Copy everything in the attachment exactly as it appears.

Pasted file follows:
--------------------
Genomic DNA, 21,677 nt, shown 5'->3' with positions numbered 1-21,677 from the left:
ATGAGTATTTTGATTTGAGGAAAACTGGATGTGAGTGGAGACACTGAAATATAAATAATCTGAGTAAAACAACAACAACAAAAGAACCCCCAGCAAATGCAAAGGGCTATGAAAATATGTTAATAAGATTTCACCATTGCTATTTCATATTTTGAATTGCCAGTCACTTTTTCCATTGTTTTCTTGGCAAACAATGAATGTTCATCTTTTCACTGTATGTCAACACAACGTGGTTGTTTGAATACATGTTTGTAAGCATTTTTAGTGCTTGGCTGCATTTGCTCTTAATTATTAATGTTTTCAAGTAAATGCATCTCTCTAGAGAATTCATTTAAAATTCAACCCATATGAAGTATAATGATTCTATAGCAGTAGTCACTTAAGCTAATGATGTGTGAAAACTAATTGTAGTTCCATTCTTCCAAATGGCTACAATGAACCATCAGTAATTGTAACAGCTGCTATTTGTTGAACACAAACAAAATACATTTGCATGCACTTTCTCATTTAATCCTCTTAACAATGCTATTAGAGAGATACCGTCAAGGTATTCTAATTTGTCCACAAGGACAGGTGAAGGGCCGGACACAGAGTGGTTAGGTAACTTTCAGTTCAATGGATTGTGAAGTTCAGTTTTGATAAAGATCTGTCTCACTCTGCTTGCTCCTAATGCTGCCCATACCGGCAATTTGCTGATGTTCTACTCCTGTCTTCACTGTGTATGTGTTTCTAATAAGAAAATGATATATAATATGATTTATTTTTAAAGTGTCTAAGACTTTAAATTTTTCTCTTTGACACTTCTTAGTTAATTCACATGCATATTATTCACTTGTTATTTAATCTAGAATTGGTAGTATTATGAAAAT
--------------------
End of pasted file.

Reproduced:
Genomic DNA, 21,677 nt, shown 5'->3' with positions numbered 1-21,677 from the left:
ATGAGTATTTTGATTTGAGGAAAACTGGATGTGAGTGGAGACACTGAAATATAAATAATCTGAGTAAAACAACAACAACAAAAGAACCCCCAGCAAATGCAAAGGGCTATGAAAATATGTTAATAAGATTTCACCATTGCTATTTCATATTTTGAATTGCCAGTCACTTTTTCCATTGTTTTCTTGGCAAACAATGAATGTTCATCTTTTCACTGTATGTCAACACAACGTGGTTGTTTGAATACATGTTTGTAAGCATTTTTAGTGCTTGGCTGCATTTGCTCTTAATTATTAATGTTTTCAAGTAAATGCATCTCTCTAGAGAATTCATTTAAAATTCAACCCATATGAAGTATAATGATTCTATAGCAGTAGTCACTTAAGCTAATGATGTGTGAAAACTAATTGTAGTTCCATTCTTCCAAATGGCTACAATGAACCATCAGTAATTGTAACAGCTGCTATTTGTTGAACACAAACAAAATACATTTGCATGCACTTTCTCATTTAATCCTCTTAACAATGCTATTAGAGAGATACCGTCAAGGTATTCTAATTTGTCCACAAGGACAGGTGAAGGGCCGGACACAGAGTGGTTAGGTAACTTTCAGTTCAATGGATTGTGAAGTTCAGTTTTGATAAAGATCTGTCTCACTCTGCTTGCTCCTAATGCTGCCCATACCGGCAATTTGCTGATGTTCTACTCCTGTCTTCACTGTGTATGTGTTTCTAATAAGAAAATGATATATAATATGATTTATTTTTAAAGTGTCTAAGACTTTAAATTTTTCTCTTTGACACTTCTTAGTTAATTCACATGCATATTATTCACTTGTTATTTAATCTAGAATTGGTAGTATTATGAAAAT